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In-situ image analysis of habitat heterogeneity and benthic biodiversity in the Prince Gustav Channel, Eastern Antarctic Peninsula.

Almond, Peter M.; Linse, Katrin ORCID: https://orcid.org/0000-0003-3477-3047; Dreutter, Simon; Grant, Susie M.; Griffiths, Huw J. ORCID: https://orcid.org/0000-0003-1764-223X; Whittle, Rowan J. ORCID: https://orcid.org/0000-0001-6953-5829; Mackenzie, Melanie; Reid, William D. K.. 2021 In-situ image analysis of habitat heterogeneity and benthic biodiversity in the Prince Gustav Channel, Eastern Antarctic Peninsula. Frontiers in Marine Science, 8, 614496. 18, pp. https://doi.org/10.3389/fmars.2021.614496

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Copyright © 2021 Almond, Linse, Dreutter, Grant, Griffiths, Whittle, Mackenzie and Reid. This is an open-access article distributed under the terms of the Creative Commons Attribution License (CC BY). The use, distribution or reproduction in other forums is permitted, provided the original author(s) and the copyright owner(s) are credited and that the original publication in this journal is cited, in accordance with accepted academic practice. No use, distribution or reproduction is permitted which does not comply with these terms.
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Abstract/Summary

Habitat heterogeneity is important for maintaining high levels of benthic biodiversity. The Prince Gustav Channel, on the Eastern Antarctic Peninsula, is characterized by an array of habitat types, ranging from flat, mud-dominated sheltered bays to steep and rocky exposed slopes. The channel has undergone dramatic environmental changes in recent decades, with the southern end of the channel permanently covered by the Prince Gustav Ice Shelf until it completely collapsed in 1995. Until now the marine benthic fauna of the Prince Gustav Channel has remained unstudied. A shallow underwater camera system and Agassiz trawl were deployed at different locations across the channel to collect information on habitat type and heterogeneity, benthic community composition and macrofaunal biomass. The texture of the seafloor was found to have a significant influence on the benthos, with hard substrates supporting higher abundances and diversity. Suspension and filter feeding organisms, including porifera, crinoids, and anthozoans, were strongly associated with hard substrates, with the same being true for deposit feeders, such as holothurians, and soft sediments. Habitat heterogeneity was high across the Prince Gustav Channel, particularly on a local scale, and this was significant in determining patterns of benthic composition and abundance. Other physical variables including depth and seafloor gradient played significant, interactive roles in determining composition potentially mediated through other processes. Sites that were once covered by the Prince Gustav Ice Shelf held distinct and unique communities, suggesting that the legacy of the ice shelf collapse may still be reflected in the benthos. Biomass estimations suggest that critical thresholds of vulnerable marine ecosystem indicator taxa, as defined by the Commission for the Conservation of Antarctic Marine Living Resources, have been met at multiple locations within the Prince Gustav Channel, which has implications for the future establishment of no take zones and marine protected areas within the region.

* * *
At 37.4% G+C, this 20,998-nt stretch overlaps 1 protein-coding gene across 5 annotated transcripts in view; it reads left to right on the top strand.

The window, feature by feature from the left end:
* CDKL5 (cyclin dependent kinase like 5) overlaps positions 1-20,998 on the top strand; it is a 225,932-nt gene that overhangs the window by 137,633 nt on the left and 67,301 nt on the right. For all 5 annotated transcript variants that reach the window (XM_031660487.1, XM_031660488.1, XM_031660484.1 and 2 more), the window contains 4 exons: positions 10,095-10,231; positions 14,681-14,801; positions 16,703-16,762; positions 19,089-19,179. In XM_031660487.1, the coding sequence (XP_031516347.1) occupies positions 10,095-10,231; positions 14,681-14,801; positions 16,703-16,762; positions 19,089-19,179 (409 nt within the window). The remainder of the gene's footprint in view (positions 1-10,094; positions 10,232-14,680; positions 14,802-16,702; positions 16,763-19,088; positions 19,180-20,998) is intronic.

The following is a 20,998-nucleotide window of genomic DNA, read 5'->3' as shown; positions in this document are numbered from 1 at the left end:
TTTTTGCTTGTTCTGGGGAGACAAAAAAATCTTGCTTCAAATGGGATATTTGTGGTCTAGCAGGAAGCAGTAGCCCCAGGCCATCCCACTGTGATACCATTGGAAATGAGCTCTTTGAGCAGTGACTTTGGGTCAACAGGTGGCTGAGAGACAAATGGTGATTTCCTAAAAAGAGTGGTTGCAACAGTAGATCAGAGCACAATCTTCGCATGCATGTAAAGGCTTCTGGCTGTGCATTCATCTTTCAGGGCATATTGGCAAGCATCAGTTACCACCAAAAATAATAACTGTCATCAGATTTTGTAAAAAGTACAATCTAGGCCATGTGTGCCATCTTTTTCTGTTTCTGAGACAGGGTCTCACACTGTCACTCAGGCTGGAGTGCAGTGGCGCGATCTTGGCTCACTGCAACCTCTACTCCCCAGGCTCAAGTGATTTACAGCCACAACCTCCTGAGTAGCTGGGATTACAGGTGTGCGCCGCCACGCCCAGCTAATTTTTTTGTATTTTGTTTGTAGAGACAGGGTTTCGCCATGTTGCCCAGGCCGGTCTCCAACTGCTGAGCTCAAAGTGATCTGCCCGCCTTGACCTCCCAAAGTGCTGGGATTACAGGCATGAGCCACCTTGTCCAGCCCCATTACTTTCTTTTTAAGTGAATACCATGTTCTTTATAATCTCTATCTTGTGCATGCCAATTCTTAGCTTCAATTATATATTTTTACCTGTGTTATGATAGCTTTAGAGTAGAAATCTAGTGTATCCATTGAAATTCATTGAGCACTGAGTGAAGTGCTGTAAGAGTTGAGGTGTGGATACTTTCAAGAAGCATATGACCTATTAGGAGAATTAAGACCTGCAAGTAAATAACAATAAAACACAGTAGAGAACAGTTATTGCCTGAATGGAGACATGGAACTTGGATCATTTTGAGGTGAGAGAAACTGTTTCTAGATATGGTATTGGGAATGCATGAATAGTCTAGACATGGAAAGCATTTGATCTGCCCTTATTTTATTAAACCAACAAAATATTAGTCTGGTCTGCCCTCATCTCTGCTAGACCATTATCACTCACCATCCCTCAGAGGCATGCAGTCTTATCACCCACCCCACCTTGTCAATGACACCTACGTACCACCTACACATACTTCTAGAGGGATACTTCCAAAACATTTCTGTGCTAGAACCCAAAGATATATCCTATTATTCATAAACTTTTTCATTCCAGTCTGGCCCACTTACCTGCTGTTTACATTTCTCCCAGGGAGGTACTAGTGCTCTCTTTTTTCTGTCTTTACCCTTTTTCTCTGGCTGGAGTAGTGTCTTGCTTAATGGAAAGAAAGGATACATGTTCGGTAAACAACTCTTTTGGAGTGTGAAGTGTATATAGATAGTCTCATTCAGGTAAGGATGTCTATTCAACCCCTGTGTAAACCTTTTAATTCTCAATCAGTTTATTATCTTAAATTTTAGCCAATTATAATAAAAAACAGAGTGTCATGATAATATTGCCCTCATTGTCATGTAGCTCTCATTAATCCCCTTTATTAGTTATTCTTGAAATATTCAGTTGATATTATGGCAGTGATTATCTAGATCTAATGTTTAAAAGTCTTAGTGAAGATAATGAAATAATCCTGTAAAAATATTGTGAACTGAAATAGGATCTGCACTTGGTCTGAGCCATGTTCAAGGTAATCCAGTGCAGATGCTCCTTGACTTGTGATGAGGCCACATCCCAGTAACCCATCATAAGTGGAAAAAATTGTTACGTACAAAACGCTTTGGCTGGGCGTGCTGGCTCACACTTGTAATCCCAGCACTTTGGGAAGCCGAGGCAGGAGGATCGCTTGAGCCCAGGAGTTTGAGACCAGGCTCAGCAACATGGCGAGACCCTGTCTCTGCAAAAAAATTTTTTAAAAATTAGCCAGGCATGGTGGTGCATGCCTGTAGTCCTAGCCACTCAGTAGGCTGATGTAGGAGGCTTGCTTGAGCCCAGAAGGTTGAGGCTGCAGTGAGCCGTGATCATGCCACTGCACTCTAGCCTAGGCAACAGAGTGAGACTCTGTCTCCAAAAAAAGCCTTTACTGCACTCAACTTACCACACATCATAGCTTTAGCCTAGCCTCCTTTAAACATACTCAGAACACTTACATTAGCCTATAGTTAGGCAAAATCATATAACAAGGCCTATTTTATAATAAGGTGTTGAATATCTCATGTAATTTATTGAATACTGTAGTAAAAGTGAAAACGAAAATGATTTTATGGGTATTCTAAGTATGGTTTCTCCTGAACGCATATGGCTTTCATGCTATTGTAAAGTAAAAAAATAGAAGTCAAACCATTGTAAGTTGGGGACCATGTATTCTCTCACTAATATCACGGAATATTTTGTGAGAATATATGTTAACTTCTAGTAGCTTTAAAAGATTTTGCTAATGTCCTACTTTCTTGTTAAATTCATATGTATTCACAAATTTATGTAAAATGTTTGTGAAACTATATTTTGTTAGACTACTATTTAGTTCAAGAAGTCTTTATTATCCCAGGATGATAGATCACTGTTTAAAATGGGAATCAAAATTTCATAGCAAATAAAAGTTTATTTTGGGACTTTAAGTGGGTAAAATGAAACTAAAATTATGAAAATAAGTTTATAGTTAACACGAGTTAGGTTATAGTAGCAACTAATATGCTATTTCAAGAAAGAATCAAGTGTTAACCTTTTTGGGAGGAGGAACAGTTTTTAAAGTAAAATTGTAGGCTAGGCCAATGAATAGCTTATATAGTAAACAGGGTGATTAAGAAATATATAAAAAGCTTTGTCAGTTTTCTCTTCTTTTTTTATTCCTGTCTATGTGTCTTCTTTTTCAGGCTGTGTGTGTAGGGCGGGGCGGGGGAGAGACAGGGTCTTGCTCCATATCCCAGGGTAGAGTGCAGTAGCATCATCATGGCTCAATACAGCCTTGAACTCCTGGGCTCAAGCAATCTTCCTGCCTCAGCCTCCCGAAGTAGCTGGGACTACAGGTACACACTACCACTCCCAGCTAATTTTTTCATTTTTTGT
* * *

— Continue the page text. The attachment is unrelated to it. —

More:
Item Type: Publication - Article
Digital Object Identifier (DOI): https://doi.org/10.3389/fmars.2021.614496
ISSN: 2296-7745
Additional Keywords: Vulnerable Marine Ecosystem, habitat heterogeneity, benthic biodiversity, global climate change, ice shelf, marine protected area, Antarctic
Date made live: 08 Feb 2021 10:00 +0 (UTC)
URI: http://nora.nerc.ac.uk/id/eprint/528351

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